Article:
A distinct feature of this dataset is the human component of the information and the way it was collected. These features are all susceptible to be lost through digitization as we would not be able to see the distinctions. The Operation Neptune loading manifest is filled with human error and corrections. The main human component of this document are the soft-coded fields Main and Reserve which were essential enough the author of the document felt the need or was required to include them. There are also entries on the form crossed out by different colored writing tools indicating that these soldiers were no longer dropping from this aircraft by different people. The soldiers crossed out on the manifest also do not have the soft-coded Main or Reserve fields. This hints at the meaning of Main and Reserve as parachute serial numbers as only soldiers confirmed aboard the aircraft are given these fields. Through database digitization these inferences would not have been possible. There are also different sets of handwriting on the manifest suggesting that the document did not have a primary author and was filled out by whoever was in possession of it. The different handwritings appear at the end of the personnel and containers section confirming these entries were added after the original author completed filling it out. D-Day was originally scheduled to occur on June 5, 1944 the exact date the document is dated, but due to inclement weather the operation was postponed to the following day June 6. This is not reflected on the document but through a historical analysis the reason for so many correcting markings would become apparent. Soldiers could have been reassigned or no longer able to jump throughout the disruption of the operation’s delay. The document had to be preserved and updated to reflect the changes aboard the aircraft.

Database digitization of this historical document would strip the artifact of its human component, arguably the most important factor. There is little value to be drawn from the data today. In the moment, the military relied on this documentation to track and identify aircraft and their personnel to ensure resources were being allocated and delivered properly. This singular document is only one instance of many like it that did not get preserved. This specific document was donated to the Air mobility Command Museum by TSgt. Winfield “Bing” Wood who was an aerial engineer on the aircraft listed on the document, the “Turf & Sport Special”. This indicates that the military found a short term purpose for these manifests and did not intend on making sure these made it back home to be archived. This revelation shows that a database digitization of this document would not be useful as the beauty in the artifact is in the human component.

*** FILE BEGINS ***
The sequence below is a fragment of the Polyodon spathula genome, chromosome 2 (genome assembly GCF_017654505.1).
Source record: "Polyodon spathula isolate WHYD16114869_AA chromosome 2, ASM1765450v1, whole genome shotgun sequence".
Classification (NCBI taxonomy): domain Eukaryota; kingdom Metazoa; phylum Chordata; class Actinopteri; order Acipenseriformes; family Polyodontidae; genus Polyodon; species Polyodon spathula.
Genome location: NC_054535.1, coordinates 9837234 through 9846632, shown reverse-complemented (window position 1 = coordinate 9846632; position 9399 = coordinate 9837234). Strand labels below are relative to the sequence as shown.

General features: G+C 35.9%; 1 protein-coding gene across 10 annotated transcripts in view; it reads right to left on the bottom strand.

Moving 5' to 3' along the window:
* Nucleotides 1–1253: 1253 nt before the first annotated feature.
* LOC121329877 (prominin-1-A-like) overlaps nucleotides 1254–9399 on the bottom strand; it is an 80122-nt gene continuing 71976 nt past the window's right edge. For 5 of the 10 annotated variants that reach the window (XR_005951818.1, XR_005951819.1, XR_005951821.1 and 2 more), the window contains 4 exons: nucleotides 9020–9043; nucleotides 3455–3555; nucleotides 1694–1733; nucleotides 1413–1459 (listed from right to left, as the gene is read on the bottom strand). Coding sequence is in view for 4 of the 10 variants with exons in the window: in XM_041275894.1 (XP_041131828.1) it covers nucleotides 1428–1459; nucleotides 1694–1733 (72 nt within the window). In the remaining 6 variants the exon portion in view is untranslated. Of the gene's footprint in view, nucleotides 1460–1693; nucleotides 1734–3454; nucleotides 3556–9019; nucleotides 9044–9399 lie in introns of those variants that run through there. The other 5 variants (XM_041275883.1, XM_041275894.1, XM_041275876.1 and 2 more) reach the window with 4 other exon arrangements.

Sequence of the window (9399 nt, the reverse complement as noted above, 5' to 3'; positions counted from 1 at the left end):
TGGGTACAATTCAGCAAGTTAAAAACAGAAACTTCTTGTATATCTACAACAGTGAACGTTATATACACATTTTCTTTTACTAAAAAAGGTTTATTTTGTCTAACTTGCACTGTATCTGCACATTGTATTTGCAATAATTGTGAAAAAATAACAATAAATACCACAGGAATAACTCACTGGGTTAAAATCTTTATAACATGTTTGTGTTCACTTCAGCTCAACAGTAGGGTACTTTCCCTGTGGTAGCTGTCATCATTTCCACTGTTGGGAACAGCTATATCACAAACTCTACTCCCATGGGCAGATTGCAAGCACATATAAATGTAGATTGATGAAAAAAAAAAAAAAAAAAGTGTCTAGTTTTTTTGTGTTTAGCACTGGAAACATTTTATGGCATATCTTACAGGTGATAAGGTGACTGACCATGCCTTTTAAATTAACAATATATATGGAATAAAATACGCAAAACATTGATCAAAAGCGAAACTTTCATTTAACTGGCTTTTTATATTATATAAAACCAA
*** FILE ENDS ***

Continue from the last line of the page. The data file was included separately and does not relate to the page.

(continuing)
A more beneficial and valuable way of digitizing this document would be in a way to leverage the visual component as much as possible. This could be achieved through an interactive document that is multi-functional allowing for many different uses from historical analysis to database usage. A unique feature of this interactive document would be adding hyperlinks to every army serial number which would then route you to their corresponding enlistment data on the National Archives website.[4] Text boxes that point out intracices not apparent at a glance such as the June 5 date discrepancy would be beneficial as well. Users would be able to extract as much information as possible from the historical document without destroying the human component. The digitization of historical documents is necessary in order to preserve and save our past, but if done incorrectly the nuances of these documents could be lost forever therefore changing the true meaning of the artifact.






[1] See Figure 1

[2] See Figure 2 | https://catalog.archives.gov/id/600986

[3] See Figure 3

[4] https://aad.archives.gov/aad/fielded-search.jsp?dt=893&tf=F